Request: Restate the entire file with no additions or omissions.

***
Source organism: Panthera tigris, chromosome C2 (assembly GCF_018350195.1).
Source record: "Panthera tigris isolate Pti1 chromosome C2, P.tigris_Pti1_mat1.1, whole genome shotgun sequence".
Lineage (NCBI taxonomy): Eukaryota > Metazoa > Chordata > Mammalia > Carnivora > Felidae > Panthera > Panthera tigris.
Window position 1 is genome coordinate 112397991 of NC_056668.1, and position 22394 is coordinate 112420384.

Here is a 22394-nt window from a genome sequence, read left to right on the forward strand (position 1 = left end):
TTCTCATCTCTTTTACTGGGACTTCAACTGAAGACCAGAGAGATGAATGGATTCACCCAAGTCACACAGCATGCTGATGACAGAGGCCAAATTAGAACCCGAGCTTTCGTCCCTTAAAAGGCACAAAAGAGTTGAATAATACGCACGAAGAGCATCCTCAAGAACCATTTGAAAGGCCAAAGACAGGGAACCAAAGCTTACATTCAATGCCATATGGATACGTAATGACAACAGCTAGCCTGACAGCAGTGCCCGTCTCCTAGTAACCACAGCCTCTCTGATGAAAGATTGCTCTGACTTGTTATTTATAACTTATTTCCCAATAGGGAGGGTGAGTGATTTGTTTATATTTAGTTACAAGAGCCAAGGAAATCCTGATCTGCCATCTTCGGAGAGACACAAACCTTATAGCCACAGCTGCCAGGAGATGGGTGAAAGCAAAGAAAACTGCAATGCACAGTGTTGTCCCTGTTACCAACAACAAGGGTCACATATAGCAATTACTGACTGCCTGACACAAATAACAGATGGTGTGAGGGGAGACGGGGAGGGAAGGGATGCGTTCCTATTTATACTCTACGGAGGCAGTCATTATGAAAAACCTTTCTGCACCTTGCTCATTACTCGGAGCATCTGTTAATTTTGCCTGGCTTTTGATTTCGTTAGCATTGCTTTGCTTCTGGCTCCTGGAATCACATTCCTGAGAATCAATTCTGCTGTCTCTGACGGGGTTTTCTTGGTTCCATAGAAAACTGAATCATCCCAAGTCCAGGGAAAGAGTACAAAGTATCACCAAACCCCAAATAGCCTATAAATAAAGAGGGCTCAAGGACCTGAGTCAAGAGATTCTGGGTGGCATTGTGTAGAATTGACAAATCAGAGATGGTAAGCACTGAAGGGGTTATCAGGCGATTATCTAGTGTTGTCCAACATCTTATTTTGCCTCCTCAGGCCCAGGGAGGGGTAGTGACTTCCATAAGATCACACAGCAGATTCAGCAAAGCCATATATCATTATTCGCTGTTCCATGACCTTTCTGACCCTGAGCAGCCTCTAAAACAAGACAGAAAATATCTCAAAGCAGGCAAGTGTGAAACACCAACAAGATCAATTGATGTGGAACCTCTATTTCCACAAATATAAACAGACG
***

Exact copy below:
Source organism: Panthera tigris, chromosome C2 (assembly GCF_018350195.1).
Source record: "Panthera tigris isolate Pti1 chromosome C2, P.tigris_Pti1_mat1.1, whole genome shotgun sequence".
Lineage (NCBI taxonomy): Eukaryota > Metazoa > Chordata > Mammalia > Carnivora > Felidae > Panthera > Panthera tigris.
Window position 1 is genome coordinate 112397991 of NC_056668.1, and position 22394 is coordinate 112420384.

Here is a 22394-nt window from a genome sequence, read left to right on the forward strand (position 1 = left end):
TTCTCATCTCTTTTACTGGGACTTCAACTGAAGACCAGAGAGATGAATGGATTCACCCAAGTCACACAGCATGCTGATGACAGAGGCCAAATTAGAACCCGAGCTTTCGTCCCTTAAAAGGCACAAAAGAGTTGAATAATACGCACGAAGAGCATCCTCAAGAACCATTTGAAAGGCCAAAGACAGGGAACCAAAGCTTACATTCAATGCCATATGGATACGTAATGACAACAGCTAGCCTGACAGCAGTGCCCGTCTCCTAGTAACCACAGCCTCTCTGATGAAAGATTGCTCTGACTTGTTATTTATAACTTATTTCCCAATAGGGAGGGTGAGTGATTTGTTTATATTTAGTTACAAGAGCCAAGGAAATCCTGATCTGCCATCTTCGGAGAGACACAAACCTTATAGCCACAGCTGCCAGGAGATGGGTGAAAGCAAAGAAAACTGCAATGCACAGTGTTGTCCCTGTTACCAACAACAAGGGTCACATATAGCAATTACTGACTGCCTGACACAAATAACAGATGGTGTGAGGGGAGACGGGGAGGGAAGGGATGCGTTCCTATTTATACTCTACGGAGGCAGTCATTATGAAAAACCTTTCTGCACCTTGCTCATTACTCGGAGCATCTGTTAATTTTGCCTGGCTTTTGATTTCGTTAGCATTGCTTTGCTTCTGGCTCCTGGAATCACATTCCTGAGAATCAATTCTGCTGTCTCTGACGGGGTTTTCTTGGTTCCATAGAAAACTGAATCATCCCAAGTCCAGGGAAAGAGTACAAAGTATCACCAAACCCCAAATAGCCTATAAATAAAGAGGGCTCAAGGACCTGAGTCAAGAGATTCTGGGTGGCATTGTGTAGAATTGACAAATCAGAGATGGTAAGCACTGAAGGGGTTATCAGGCGATTATCTAGTGTTGTCCAACATCTTATTTTGCCTCCTCAGGCCCAGGGAGGGGTAGTGACTTCCATAAGATCACACAGCAGATTCAGCAAAGCCATATATCATTATTCGCTGTTCCATGACCTTTCTGACCCTGAGCAGCCTCTAAAACAAGACAGAAAATATCTCAAAGCAGGCAAGTGTGAAACACCAACAAGATCAATTGATGTGGAACCTCTATTTCCACAAATATAAACAGACG